Hiring out cars with installed radios does not amount to “communication to the public”

The CJEU has published another decision regarding whether a certain service constitutes communication to the public in copyright terms, meaning that right holders need to be remunerated. In the past, the Court has already ruled that broadcasting a football match in a pub (FAPL v. QC Leisure, C‑403/08 and C‑429/08), installation of television sets for patients in a rehabilitation centre (Reha Training v. GEMA, C‑117/15) and installation of televisions and/or radios in hotel rooms (Phonographic Performance, C‑162/10) constitutes communication to the public, whereas playing phonograms on the radio in a dental practice (SCF v. Del Corso, C‑135/10) does not. This time the Court in the case of Stim and SAMI v. Fleetmanager (C-753/18) decided on the service of renting out cars equipped with radio receivers.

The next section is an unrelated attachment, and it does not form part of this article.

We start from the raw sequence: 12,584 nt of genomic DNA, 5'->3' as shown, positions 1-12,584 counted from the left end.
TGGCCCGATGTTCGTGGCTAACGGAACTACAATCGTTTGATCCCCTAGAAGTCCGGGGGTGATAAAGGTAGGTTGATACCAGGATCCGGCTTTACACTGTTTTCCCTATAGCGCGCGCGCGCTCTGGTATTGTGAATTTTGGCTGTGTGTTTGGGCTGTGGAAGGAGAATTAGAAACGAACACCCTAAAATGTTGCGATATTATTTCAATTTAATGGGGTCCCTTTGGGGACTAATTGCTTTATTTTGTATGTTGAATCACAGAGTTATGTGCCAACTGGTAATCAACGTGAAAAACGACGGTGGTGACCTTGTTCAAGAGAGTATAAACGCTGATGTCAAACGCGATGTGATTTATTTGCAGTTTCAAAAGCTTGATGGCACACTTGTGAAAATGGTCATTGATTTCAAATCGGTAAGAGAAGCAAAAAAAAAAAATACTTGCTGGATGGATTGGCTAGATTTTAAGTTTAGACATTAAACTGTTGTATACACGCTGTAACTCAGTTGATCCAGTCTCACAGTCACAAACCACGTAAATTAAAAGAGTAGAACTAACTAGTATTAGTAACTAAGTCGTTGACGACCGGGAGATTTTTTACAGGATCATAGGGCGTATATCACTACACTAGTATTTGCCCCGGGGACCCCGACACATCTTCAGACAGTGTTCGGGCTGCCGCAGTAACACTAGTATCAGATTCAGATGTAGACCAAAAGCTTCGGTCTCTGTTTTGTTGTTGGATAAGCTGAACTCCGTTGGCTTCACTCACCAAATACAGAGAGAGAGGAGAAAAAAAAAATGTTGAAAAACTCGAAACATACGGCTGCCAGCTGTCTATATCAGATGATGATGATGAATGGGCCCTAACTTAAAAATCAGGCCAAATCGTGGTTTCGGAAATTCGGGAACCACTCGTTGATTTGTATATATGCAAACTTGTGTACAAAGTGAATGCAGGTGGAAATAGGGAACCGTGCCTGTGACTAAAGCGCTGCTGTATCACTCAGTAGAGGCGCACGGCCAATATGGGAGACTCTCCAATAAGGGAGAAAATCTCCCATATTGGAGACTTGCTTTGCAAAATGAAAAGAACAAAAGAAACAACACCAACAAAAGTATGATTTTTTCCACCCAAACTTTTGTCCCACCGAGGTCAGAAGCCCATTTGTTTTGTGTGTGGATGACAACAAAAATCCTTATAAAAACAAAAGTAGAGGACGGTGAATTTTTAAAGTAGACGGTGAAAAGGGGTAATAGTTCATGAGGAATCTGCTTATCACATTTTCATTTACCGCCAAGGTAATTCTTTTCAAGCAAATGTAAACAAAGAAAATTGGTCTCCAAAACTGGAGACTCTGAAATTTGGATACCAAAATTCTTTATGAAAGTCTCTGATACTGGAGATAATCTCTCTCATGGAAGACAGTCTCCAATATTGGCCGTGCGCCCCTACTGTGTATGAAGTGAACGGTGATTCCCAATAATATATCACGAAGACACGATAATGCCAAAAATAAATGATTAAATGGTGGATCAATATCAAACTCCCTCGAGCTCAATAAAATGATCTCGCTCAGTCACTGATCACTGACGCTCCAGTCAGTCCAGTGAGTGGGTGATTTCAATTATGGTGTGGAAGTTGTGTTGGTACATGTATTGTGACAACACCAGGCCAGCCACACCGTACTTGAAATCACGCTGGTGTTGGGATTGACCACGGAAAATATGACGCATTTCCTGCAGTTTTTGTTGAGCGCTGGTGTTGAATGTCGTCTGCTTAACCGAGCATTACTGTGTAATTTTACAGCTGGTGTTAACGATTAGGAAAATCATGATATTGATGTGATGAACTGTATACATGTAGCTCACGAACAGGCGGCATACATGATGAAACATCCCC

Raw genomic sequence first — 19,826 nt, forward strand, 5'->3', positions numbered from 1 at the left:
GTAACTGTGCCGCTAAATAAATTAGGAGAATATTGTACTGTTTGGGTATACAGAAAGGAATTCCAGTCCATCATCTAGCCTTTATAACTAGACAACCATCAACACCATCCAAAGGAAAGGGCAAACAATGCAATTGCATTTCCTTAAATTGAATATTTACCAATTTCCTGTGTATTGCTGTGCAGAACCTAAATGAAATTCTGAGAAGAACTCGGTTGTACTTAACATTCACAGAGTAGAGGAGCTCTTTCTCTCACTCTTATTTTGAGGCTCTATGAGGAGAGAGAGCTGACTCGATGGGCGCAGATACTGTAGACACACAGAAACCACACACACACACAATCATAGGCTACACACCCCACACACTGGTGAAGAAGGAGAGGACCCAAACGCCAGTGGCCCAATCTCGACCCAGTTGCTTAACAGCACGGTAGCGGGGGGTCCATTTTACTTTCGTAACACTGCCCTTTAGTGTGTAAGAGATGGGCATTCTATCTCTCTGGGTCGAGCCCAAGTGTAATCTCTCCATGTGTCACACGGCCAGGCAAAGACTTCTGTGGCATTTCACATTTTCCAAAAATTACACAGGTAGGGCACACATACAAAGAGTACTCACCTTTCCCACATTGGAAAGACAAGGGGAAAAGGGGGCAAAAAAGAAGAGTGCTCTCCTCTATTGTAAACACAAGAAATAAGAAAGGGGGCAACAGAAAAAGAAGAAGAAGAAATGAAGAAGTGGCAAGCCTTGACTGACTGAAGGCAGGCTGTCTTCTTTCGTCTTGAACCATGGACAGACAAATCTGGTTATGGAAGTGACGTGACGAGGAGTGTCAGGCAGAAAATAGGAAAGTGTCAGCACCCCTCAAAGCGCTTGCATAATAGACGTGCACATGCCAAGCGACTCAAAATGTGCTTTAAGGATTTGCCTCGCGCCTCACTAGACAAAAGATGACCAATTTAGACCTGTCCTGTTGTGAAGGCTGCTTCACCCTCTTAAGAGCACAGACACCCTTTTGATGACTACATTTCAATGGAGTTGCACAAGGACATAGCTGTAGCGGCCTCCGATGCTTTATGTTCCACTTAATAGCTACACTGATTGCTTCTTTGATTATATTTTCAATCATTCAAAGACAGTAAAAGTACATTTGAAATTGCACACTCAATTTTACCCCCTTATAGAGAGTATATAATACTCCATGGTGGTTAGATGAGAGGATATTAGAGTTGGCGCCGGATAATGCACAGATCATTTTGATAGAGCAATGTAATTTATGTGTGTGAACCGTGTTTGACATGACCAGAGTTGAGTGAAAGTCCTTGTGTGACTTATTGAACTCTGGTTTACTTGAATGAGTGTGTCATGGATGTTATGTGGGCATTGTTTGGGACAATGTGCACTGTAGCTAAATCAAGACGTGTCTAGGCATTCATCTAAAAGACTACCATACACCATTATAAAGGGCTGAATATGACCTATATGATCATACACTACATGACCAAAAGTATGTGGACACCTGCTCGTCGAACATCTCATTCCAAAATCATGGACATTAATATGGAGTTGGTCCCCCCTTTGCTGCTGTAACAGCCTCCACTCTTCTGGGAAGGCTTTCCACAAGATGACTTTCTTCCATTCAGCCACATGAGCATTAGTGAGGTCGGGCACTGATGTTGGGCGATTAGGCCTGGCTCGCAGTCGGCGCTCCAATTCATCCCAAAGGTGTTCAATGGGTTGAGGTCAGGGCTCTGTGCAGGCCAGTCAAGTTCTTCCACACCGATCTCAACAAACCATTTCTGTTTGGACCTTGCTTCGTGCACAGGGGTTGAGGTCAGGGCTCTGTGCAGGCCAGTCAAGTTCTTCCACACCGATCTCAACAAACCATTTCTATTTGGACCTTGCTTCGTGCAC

The subject of the said judgement was the interpretation of Art. 3 of the Directive 2001/29 providing for a right of communication to the public and right of making available to the public, and Art. 8 of the Directive 2006/115, according to which the user of a phonogram that has been communicated to the public needs to pay fair remuneration to the phonogram producer. The key question is thus, whether the act constitutes communication to the public, for which the CJEU has developed two criteria, namely that the act is an “act of communication” and that the work has been communicated to the “public”.

In relation to the first criterion, the CJEU relied on recital 27 of the Directive 2001/29, which provides that the mere provision of physical facilities for enabling or making a communication does not in itself amount to communication. According to the Court, this extends also to the supply of a radio receiver, integrated into a motor vehicle, which makes it possible to receive, without any additional intervention by the leasing company, the terrestrial radio broadcasts available in the area in which the vehicle is located. Since the first criterion is not met, the Court did not deal with the second one and has ruled that there is no communication to the public.